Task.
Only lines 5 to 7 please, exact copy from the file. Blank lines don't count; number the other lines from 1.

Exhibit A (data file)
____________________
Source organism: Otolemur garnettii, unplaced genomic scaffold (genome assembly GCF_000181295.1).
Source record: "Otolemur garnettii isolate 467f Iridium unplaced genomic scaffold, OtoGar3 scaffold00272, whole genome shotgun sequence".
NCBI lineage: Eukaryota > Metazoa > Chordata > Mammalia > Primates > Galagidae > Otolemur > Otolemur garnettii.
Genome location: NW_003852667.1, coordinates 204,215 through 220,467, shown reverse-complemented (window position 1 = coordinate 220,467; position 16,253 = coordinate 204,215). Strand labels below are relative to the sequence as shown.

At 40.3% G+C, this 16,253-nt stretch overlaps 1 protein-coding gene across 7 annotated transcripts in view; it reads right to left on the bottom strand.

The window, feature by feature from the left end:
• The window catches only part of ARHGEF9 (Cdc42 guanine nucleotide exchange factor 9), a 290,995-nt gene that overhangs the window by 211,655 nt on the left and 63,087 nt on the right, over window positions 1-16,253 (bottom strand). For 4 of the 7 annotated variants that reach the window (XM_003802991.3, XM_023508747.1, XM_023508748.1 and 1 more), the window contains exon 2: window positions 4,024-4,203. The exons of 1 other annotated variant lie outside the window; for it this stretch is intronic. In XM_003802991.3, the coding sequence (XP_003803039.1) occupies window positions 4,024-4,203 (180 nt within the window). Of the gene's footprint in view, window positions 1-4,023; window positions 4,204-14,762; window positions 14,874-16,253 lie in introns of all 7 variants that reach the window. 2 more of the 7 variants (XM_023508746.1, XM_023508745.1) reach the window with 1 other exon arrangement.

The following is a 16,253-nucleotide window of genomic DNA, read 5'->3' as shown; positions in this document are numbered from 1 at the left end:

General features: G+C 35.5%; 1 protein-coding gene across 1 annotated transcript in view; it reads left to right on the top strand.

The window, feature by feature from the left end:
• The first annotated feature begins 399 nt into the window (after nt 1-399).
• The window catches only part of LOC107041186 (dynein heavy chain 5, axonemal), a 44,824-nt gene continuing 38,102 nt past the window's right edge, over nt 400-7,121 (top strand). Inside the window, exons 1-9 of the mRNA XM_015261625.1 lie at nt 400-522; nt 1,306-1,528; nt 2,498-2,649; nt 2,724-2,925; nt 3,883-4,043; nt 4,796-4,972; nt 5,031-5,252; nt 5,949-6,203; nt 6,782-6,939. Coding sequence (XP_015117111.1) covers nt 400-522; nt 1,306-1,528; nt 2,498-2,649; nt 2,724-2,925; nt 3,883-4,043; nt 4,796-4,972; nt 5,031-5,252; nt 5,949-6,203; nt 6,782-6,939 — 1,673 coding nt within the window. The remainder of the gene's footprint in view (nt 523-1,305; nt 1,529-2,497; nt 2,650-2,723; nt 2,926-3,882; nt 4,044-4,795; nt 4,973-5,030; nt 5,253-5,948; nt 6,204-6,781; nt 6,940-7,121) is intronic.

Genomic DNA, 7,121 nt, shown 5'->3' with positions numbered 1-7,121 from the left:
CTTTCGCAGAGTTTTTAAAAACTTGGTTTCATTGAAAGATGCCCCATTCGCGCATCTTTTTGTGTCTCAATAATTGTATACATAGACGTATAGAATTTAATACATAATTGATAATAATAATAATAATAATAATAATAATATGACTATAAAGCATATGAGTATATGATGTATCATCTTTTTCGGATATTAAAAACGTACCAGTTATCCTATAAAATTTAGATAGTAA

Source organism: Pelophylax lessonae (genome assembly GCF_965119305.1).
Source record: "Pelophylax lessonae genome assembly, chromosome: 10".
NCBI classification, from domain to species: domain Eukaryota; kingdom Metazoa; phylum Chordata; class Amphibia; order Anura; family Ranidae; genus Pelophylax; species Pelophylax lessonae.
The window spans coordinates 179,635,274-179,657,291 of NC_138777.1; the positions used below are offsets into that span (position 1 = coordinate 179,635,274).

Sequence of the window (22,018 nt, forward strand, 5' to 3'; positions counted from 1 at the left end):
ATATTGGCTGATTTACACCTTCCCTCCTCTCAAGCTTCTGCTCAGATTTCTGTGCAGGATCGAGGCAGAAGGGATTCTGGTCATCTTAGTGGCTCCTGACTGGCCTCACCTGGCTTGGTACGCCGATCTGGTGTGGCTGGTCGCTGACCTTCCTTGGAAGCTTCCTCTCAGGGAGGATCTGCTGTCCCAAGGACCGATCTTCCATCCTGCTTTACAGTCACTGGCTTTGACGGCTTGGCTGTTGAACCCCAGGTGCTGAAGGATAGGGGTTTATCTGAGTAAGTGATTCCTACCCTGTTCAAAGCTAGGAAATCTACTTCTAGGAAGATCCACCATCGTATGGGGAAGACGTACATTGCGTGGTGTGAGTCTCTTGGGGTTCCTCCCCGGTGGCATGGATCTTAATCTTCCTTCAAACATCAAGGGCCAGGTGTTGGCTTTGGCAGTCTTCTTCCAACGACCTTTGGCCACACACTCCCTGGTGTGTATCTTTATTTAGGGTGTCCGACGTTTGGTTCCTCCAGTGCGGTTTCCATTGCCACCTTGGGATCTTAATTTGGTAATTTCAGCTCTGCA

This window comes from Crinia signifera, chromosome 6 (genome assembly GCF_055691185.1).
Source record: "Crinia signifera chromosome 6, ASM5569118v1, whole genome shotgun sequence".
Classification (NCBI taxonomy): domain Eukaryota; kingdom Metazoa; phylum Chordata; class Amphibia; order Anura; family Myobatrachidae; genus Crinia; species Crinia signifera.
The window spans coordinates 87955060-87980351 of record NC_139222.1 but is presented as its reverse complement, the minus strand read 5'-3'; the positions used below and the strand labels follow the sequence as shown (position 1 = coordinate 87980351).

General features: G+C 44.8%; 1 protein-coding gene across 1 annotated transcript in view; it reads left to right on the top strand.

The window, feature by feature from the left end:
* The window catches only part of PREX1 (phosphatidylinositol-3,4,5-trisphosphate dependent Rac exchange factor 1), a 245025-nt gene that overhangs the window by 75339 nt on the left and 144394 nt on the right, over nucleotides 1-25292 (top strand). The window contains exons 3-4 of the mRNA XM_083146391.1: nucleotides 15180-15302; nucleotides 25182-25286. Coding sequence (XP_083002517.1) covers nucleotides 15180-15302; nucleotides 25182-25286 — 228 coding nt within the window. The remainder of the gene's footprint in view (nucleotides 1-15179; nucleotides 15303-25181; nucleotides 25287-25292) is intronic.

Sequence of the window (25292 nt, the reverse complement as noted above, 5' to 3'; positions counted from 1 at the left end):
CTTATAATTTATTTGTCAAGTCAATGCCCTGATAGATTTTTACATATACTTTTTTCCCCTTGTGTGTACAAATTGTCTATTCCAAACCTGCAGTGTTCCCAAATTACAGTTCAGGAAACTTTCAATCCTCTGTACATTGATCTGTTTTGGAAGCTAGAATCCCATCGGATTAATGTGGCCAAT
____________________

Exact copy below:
At 40.3% G+C, this 16,253-nt stretch overlaps 1 protein-coding gene across 7 annotated transcripts in view; it reads right to left on the bottom strand.

The window, feature by feature from the left end:
• The window catches only part of ARHGEF9 (Cdc42 guanine nucleotide exchange factor 9), a 290,995-nt gene that overhangs the window by 211,655 nt on the left and 63,087 nt on the right, over window positions 1-16,253 (bottom strand). For 4 of the 7 annotated variants that reach the window (XM_003802991.3, XM_023508747.1, XM_023508748.1 and 1 more), the window contains exon 2: window positions 4,024-4,203. The exons of 1 other annotated variant lie outside the window; for it this stretch is intronic. In XM_003802991.3, the coding sequence (XP_003803039.1) occupies window positions 4,024-4,203 (180 nt within the window). Of the gene's footprint in view, window positions 1-4,023; window positions 4,204-14,762; window positions 14,874-16,253 lie in introns of all 7 variants that reach the window. 2 more of the 7 variants (XM_023508746.1, XM_023508745.1) reach the window with 1 other exon arrangement.